The role of Alternative Dispute Resolution in resolving construction disputes

21st September 2023

The role of Alternative Dispute Resolution in resolving construction disputes

By its nature, the construction industry lends itself to legal disputes on a regular basis. Contractual disagreements, project delays and quality of work issues are all common reasons why disputes arise.

Traditionally, these disputes would be resolved through litigation, a process known for being both time-consuming and expensive.

However, Alternative Dispute Resolution (ADR) offers a more streamlined and harmonious pathway to resolution.

The courts in England and Wales have started to look favourably upon ADR and have encouraged parties engaged in such methods. In fact, further reforms are likely to occur in this domain which will likely make ADR a compulsory first step before court proceedings can be issued

The Technology and Construction Court (TCC) has already advocated for this within its guidance and has encouraged parties to engage in ADR.

The case of The Sky’s the Limit Transformation Ltd v Dr Mohammed Mirza (2022) perfectly exemplifies the changing attitudes of the courts towards ADR. In this case, the contract was terminated over a dispute regarding unpaid invoices, leading to the building contractor commencing legal proceedings.

The judge ultimately ruled that the defendant owed no further money to the claimant, however, as part of his judgment,  the judge confirmed his view that steps to address such domestic property renovation building contract disputes in a timely and cost effective manner are now required. The judge proceeded to suggest, in such disputes,  a mandatory pause in proceedings for mediation should be implemented, and that if the parties are not willing to mediate, an order for nearly neutral evaluation before another judge, should then be implemented.

Against this growing call for greater ADR in construction disputes, we should consider the benefits and workings of this process.

The workings of ADR

ADR encompasses various dispute resolution techniques that operate outside of the courtroom, including:

  • Mediation
  • Arbitration
  • Adjudication
  • Early Neutral Evaluation
  • Expert Determination

Each method offers a unique approach to dispute resolution, catering to different needs and scenarios.


Mediation involves a neutral third party, the mediator, who facilitates negotiations between the disputing parties, helping them find a mutually agreeable resolution without imposing a solution.

This can often be the preferred method of resolution when the parties involved have a long-standing relationship that they wish to maintain, or if alternative methods seem too costly.


Arbitration sees an arbitrator or a panel of arbitrators hearing the evidence and arguments of the parties involved and making a potentially binding decision.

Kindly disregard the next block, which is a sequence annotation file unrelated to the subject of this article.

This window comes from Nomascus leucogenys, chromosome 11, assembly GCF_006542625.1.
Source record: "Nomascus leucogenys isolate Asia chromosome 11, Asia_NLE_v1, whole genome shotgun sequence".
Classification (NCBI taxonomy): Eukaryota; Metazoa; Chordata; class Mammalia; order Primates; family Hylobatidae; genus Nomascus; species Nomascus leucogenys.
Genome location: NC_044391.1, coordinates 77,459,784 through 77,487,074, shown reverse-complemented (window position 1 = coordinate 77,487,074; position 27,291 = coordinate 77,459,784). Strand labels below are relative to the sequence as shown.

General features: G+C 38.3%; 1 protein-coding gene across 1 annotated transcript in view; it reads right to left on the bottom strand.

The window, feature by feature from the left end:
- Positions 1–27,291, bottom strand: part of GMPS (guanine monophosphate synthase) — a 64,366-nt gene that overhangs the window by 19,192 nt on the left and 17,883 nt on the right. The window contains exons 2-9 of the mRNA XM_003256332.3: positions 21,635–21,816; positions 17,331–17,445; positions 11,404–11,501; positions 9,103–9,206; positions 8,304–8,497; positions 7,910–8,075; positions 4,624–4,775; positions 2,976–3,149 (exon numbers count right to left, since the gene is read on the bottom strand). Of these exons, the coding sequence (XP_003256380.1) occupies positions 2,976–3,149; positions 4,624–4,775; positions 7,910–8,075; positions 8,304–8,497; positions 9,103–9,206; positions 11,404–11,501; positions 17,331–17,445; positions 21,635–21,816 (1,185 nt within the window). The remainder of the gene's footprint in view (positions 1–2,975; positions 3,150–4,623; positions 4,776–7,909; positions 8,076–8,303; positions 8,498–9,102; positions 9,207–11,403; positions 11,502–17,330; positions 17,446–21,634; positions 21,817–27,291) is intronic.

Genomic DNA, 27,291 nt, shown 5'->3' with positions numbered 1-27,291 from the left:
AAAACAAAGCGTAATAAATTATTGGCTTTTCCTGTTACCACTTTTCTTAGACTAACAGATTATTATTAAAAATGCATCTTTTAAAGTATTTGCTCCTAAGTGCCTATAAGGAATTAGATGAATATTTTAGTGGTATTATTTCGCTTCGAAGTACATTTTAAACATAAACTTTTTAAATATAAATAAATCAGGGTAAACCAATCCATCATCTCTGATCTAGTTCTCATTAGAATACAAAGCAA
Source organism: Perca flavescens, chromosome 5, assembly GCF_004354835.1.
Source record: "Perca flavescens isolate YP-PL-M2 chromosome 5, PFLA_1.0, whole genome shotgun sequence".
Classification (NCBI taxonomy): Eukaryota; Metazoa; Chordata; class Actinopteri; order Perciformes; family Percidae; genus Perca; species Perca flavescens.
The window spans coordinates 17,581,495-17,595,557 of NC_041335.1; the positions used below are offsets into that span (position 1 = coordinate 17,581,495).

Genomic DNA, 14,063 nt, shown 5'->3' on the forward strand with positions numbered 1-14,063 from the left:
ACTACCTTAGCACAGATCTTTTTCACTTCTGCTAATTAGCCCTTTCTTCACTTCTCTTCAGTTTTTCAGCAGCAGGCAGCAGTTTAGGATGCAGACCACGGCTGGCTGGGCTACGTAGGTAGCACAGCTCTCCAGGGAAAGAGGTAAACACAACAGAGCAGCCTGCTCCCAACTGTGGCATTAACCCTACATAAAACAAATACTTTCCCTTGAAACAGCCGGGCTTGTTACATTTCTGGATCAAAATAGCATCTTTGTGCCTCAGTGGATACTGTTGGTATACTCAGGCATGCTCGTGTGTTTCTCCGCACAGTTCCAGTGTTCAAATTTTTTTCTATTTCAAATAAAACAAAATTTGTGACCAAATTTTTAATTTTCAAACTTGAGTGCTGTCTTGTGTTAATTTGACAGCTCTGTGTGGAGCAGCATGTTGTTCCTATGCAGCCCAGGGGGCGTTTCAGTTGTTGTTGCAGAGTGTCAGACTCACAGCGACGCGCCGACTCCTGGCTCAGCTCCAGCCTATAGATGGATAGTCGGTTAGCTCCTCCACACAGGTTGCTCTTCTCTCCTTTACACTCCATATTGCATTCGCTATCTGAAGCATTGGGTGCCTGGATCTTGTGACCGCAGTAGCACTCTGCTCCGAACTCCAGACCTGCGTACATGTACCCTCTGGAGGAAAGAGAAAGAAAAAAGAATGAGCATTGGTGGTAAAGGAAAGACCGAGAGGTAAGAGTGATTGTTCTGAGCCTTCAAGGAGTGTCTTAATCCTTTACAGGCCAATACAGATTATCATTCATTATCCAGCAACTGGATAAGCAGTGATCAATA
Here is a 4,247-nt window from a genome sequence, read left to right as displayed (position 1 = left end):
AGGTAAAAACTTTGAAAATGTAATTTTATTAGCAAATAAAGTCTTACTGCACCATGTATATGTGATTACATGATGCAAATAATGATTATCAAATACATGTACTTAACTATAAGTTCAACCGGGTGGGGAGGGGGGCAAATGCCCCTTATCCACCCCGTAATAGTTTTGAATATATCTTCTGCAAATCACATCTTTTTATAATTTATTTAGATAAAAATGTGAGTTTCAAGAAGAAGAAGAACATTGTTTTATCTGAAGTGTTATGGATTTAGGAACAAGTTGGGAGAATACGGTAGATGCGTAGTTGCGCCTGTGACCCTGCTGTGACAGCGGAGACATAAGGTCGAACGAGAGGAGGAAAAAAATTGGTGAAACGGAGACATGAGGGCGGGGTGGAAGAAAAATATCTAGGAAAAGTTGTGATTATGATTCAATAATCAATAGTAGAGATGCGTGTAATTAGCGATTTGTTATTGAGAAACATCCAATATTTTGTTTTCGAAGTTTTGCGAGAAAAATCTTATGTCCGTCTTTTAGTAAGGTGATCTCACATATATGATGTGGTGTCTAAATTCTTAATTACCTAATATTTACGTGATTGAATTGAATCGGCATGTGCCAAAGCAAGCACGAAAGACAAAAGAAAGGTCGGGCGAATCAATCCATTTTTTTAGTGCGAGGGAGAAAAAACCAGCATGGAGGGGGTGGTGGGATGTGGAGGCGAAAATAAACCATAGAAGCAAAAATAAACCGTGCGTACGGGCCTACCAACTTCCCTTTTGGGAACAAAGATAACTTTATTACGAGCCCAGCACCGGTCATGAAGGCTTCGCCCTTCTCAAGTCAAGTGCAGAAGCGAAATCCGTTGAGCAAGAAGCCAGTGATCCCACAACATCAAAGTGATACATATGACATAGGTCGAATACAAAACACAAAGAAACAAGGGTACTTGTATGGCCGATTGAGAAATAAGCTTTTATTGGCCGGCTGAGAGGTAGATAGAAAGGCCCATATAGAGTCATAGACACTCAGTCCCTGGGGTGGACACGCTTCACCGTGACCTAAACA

This form of ADR is used when a legally binding resolution is desired without resorting to court proceedings.


Adjudication is a process specific to the construction industry, offering a quick and legally binding resolution to disputes that may arise during the construction process.

This method was introduced to address the frequent delays and cash flow issues that plagued the industry. It involves an independent adjudicator who is appointed to review the evidence and arguments presented by both parties and arrive at a decision within a short timeframe, usually 28 days.

This decision is binding, meaning it holds unless the dispute is overturned through litigation or arbitration, or if both parties agree to accept it as the final resolution.

Early Neutral Evaluation

The parties agree to appoint an independent evaluator to assess the strengths and weaknesses of each side’s case. This can be helpful in encouraging early settlement.

The evaluator does not rule on legal issues, however by providing an independent assessment of each party’s strengths and weaknesses in the case, the evaluator provides valuable input which should focus the minds of each party to hopefully lead to settlement.

Expert Determination

With the agreement of all parties, the dispute is submitted to one (or more) experts, who make a determination on the matter.

The determination is legally binding, unless the parties agreed other side at the point of the submission to the expert(s).

O’Rourke Civil Engineering Ltd v. Healthcare Support (Newcastle) Ltd

ADR can be seen in action in the case of O’Rourke Civil Engineering Ltd v. Healthcare Support (Newcastle) Ltd (2010).

In this case, O’Rourke Civil Engineering Ltd sought payment for additional work carried out during a construction project. The dispute was referred to adjudication. The adjudicator ruled in favour of O’Rourke, awarding them a substantial sum.

This case illustrates the effectiveness of adjudication in resolving disputes swiftly, allowing for the enforcement of payment terms and ensuring the smooth progression of construction projects.

The benefits and challenges of ADR

While ADR offers a more flexible and cost-effective solution to dispute resolution, it is not without its challenges.

The success of ADR largely hinges on the willingness of the parties to cooperate and find a mutually agreeable solution.

ADR plays a particularly crucial role in the construction industry, as there is often a contractual agreement within the construction contract agreed at the outset of the project that any disputes are referred to adjudication.

By understanding the depth of each ADR method and its appropriate application, parties involved can navigate disputes with a strategy that is both informed and effective.

At Ansons solicitors, our dispute resolution team have achieved successful outcomes for clients in the construction industry by using ADR methods. Please contact us today for expert advice.